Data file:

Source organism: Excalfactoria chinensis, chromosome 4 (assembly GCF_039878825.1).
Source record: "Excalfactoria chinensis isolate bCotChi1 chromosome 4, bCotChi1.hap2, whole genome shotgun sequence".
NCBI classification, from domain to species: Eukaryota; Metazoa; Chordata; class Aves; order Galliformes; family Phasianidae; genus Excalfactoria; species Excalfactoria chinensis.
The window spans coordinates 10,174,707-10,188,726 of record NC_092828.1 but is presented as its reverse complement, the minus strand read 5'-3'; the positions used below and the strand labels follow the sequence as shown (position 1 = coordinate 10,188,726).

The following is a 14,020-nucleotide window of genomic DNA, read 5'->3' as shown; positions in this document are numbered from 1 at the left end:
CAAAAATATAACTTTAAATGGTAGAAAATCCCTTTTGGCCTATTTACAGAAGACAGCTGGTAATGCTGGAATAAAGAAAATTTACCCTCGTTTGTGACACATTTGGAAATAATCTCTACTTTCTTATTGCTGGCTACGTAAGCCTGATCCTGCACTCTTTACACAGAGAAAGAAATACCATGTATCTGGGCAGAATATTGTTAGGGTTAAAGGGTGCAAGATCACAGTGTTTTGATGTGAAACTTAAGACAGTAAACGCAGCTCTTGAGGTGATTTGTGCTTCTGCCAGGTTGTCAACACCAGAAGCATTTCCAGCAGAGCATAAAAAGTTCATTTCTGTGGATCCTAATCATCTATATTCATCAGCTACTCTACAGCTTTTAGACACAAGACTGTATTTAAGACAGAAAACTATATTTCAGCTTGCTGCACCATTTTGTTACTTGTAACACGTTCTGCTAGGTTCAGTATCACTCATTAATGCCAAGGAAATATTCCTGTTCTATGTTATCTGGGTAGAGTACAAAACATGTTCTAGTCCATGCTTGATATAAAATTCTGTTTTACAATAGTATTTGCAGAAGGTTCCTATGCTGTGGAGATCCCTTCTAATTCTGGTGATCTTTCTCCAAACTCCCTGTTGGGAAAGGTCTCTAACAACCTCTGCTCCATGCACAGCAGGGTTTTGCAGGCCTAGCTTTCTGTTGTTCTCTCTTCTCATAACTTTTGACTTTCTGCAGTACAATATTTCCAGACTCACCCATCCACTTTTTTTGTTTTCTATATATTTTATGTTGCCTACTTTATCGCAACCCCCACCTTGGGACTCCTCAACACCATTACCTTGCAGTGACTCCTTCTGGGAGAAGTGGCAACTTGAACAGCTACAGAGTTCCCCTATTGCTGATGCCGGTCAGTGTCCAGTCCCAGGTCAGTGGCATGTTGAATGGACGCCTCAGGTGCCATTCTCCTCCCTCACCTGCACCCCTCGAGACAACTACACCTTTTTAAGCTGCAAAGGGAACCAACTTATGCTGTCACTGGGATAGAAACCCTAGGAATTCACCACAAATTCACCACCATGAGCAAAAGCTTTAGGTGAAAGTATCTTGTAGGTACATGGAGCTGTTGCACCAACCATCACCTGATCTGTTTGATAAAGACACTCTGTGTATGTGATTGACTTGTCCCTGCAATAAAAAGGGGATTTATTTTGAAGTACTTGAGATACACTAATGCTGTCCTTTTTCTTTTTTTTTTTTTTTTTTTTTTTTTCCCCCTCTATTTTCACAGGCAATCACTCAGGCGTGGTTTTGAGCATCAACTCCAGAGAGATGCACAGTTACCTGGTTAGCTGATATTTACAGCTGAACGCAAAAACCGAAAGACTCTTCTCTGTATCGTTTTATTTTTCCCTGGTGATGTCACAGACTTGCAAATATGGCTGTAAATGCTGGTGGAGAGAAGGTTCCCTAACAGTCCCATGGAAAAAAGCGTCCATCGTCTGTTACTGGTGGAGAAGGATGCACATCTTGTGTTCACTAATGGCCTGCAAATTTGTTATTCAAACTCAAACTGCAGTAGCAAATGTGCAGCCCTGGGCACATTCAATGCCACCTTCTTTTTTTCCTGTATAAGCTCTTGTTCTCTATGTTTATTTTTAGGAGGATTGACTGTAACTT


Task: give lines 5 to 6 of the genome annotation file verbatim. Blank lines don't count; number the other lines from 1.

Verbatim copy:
The following is a 14,020-nucleotide window of genomic DNA, read 5'->3' as shown; positions in this document are numbered from 1 at the left end:
CAAAAATATAACTTTAAATGGTAGAAAATCCCTTTTGGCCTATTTACAGAAGACAGCTGGTAATGCTGGAATAAAGAAAATTTACCCTCGTTTGTGACACATTTGGAAATAATCTCTACTTTCTTATTGCTGGCTACGTAAGCCTGATCCTGCACTCTTTACACAGAGAAAGAAATACCATGTATCTGGGCAGAATATTGTTAGGGTTAAAGGGTGCAAGATCACAGTGTTTTGATGTGAAACTTAAGACAGTAAACGCAGCTCTTGAGGTGATTTGTGCTTCTGCCAGGTTGTCAACACCAGAAGCATTTCCAGCAGAGCATAAAAAGTTCATTTCTGTGGATCCTAATCATCTATATTCATCAGCTACTCTACAGCTTTTAGACACAAGACTGTATTTAAGACAGAAAACTATATTTCAGCTTGCTGCACCATTTTGTTACTTGTAACACGTTCTGCTAGGTTCAGTATCACTCATTAATGCCAAGGAAATATTCCTGTTCTATGTTATCTGGGTAGAGTACAAAACATGTTCTAGTCCATGCTTGATATAAAATTCTGTTTTACAATAGTATTTGCAGAAGGTTCCTATGCTGTGGAGATCCCTTCTAATTCTGGTGATCTTTCTCCAAACTCCCTGTTGGGAAAGGTCTCTAACAACCTCTGCTCCATGCACAGCAGGGTTTTGCAGGCCTAGCTTTCTGTTGTTCTCTCTTCTCATAACTTTTGACTTTCTGCAGTACAATATTTCCAGACTCACCCATCCACTTTTTTTGTTTTCTATATATTTTATGTTGCCTACTTTATCGCAACCCCCACCTTGGGACTCCTCAACACCATTACCTTGCAGTGACTCCTTCTGGGAGAAGTGGCAACTTGAACAGCTACAGAGTTCCCCTATTGCTGATGCCGGTCAGTGTCCAGTCCCAGGTCAGTGGCATGTTGAATGGACGCCTCAGGTGCCATTCTCCTCCCTCACCTGCACCCCTCGAGACAACTACACCTTTTTAAGCTGCAAAGGGAACCAACTTATGCTGTCACTGGGATAGAAACCCTAGGAATTCACCACAAATTCACCACCATGAGCAAAAGCTTTAGGTGAAAGTATCTTGTAGGTACATGGAGCTGTTGCACCAACCATCACCTGATCTGTTTGATAAAGACACTCTGTGTATGTGATTGACTTGTCCCTGCAATAAAAAGGGGATTTATTTTGAAGTACTTGAGATACACTAATGCTGTCCTTTTTCTTTTTTTTTTTTTTTTTTTTTTTTTCCCCCTCTATTTTCACAGGCAATCACTCAGGCGTGGTTTTGAGCATCAACTCCAGAGAGATGCACAGTTACCTGGTTAGCTGATATTTACAGCTGAACGCAAAAACCGAAAGACTCTTCTCTGTATCGTTTTATTTTTCCCTGGTGATGTCACAGACTTGCAAATATGGCTGTAAATGCTGGTGGAGAGAAGGTTCCCTAACAGTCCCATGGAAAAAAGCGTCCATCGTCTGTTACTGGTGGAGAAGGATGCACATCTTGTGTTCACTAATGGCCTGCAAATTTGTTATTCAAACTCAAACTGCAGTAGCAAATGTGCAGCCCTGGGCACATTCAATGCCACCTTCTTTTTTTCCTGTATAAGCTCTTGTTCTCTATGTTTATTTTTAGGAGGATTGACTGTAACTT